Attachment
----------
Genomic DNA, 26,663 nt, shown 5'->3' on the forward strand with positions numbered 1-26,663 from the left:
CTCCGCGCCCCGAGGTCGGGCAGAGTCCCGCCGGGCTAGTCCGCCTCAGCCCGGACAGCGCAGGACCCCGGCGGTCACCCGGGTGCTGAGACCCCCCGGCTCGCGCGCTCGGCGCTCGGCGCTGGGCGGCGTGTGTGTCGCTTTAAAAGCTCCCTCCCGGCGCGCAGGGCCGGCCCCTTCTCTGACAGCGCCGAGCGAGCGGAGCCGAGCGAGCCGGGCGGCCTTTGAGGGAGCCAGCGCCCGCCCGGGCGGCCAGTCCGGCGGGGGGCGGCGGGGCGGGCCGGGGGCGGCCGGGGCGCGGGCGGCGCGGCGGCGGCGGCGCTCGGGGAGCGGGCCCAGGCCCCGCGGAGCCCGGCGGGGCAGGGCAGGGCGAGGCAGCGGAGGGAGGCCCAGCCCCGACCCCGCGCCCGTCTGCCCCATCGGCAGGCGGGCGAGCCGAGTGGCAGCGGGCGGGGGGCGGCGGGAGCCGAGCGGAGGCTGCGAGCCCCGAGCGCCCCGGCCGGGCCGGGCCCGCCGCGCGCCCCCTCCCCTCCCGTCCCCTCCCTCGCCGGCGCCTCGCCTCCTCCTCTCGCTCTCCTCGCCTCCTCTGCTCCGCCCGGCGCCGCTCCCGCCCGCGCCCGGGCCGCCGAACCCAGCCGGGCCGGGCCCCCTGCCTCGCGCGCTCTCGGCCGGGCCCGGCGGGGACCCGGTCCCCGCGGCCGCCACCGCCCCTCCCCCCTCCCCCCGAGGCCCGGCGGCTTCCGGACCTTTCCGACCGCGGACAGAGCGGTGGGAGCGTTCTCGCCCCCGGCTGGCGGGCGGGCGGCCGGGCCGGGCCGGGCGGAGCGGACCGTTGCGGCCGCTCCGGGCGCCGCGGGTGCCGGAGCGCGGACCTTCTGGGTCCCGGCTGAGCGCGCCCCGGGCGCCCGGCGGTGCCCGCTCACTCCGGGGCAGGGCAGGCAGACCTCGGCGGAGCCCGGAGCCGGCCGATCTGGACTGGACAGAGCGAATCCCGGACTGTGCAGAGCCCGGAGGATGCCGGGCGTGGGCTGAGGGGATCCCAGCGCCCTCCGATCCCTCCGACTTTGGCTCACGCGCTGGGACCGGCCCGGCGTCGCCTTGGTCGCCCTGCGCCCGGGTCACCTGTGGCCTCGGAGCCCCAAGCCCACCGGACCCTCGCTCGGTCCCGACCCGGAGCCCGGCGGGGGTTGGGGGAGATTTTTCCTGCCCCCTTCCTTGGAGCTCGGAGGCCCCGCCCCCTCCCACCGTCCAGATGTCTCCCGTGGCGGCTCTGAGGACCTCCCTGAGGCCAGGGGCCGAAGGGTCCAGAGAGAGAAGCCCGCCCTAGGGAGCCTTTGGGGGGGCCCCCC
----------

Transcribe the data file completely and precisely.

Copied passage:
Genomic DNA, 26,663 nt, shown 5'->3' on the forward strand with positions numbered 1-26,663 from the left:
CTCCGCGCCCCGAGGTCGGGCAGAGTCCCGCCGGGCTAGTCCGCCTCAGCCCGGACAGCGCAGGACCCCGGCGGTCACCCGGGTGCTGAGACCCCCCGGCTCGCGCGCTCGGCGCTCGGCGCTGGGCGGCGTGTGTGTCGCTTTAAAAGCTCCCTCCCGGCGCGCAGGGCCGGCCCCTTCTCTGACAGCGCCGAGCGAGCGGAGCCGAGCGAGCCGGGCGGCCTTTGAGGGAGCCAGCGCCCGCCCGGGCGGCCAGTCCGGCGGGGGGCGGCGGGGCGGGCCGGGGGCGGCCGGGGCGCGGGCGGCGCGGCGGCGGCGGCGCTCGGGGAGCGGGCCCAGGCCCCGCGGAGCCCGGCGGGGCAGGGCAGGGCGAGGCAGCGGAGGGAGGCCCAGCCCCGACCCCGCGCCCGTCTGCCCCATCGGCAGGCGGGCGAGCCGAGTGGCAGCGGGCGGGGGGCGGCGGGAGCCGAGCGGAGGCTGCGAGCCCCGAGCGCCCCGGCCGGGCCGGGCCCGCCGCGCGCCCCCTCCCCTCCCGTCCCCTCCCTCGCCGGCGCCTCGCCTCCTCCTCTCGCTCTCCTCGCCTCCTCTGCTCCGCCCGGCGCCGCTCCCGCCCGCGCCCGGGCCGCCGAACCCAGCCGGGCCGGGCCCCCTGCCTCGCGCGCTCTCGGCCGGGCCCGGCGGGGACCCGGTCCCCGCGGCCGCCACCGCCCCTCCCCCCTCCCCCCGAGGCCCGGCGGCTTCCGGACCTTTCCGACCGCGGACAGAGCGGTGGGAGCGTTCTCGCCCCCGGCTGGCGGGCGGGCGGCCGGGCCGGGCCGGGCGGAGCGGACCGTTGCGGCCGCTCCGGGCGCCGCGGGTGCCGGAGCGCGGACCTTCTGGGTCCCGGCTGAGCGCGCCCCGGGCGCCCGGCGGTGCCCGCTCACTCCGGGGCAGGGCAGGCAGACCTCGGCGGAGCCCGGAGCCGGCCGATCTGGACTGGACAGAGCGAATCCCGGACTGTGCAGAGCCCGGAGGATGCCGGGCGTGGGCTGAGGGGATCCCAGCGCCCTCCGATCCCTCCGACTTTGGCTCACGCGCTGGGACCGGCCCGGCGTCGCCTTGGTCGCCCTGCGCCCGGGTCACCTGTGGCCTCGGAGCCCCAAGCCCACCGGACCCTCGCTCGGTCCCGACCCGGAGCCCGGCGGGGGTTGGGGGAGATTTTTCCTGCCCCCTTCCTTGGAGCTCGGAGGCCCCGCCCCCTCCCACCGTCCAGATGTCTCCCGTGGCGGCTCTGAGGACCTCCCTGAGGCCAGGGGCCGAAGGGTCCAGAGAGAGAAGCCCGCCCTAGGGAGCCTTTGGGGGGGCCCCCC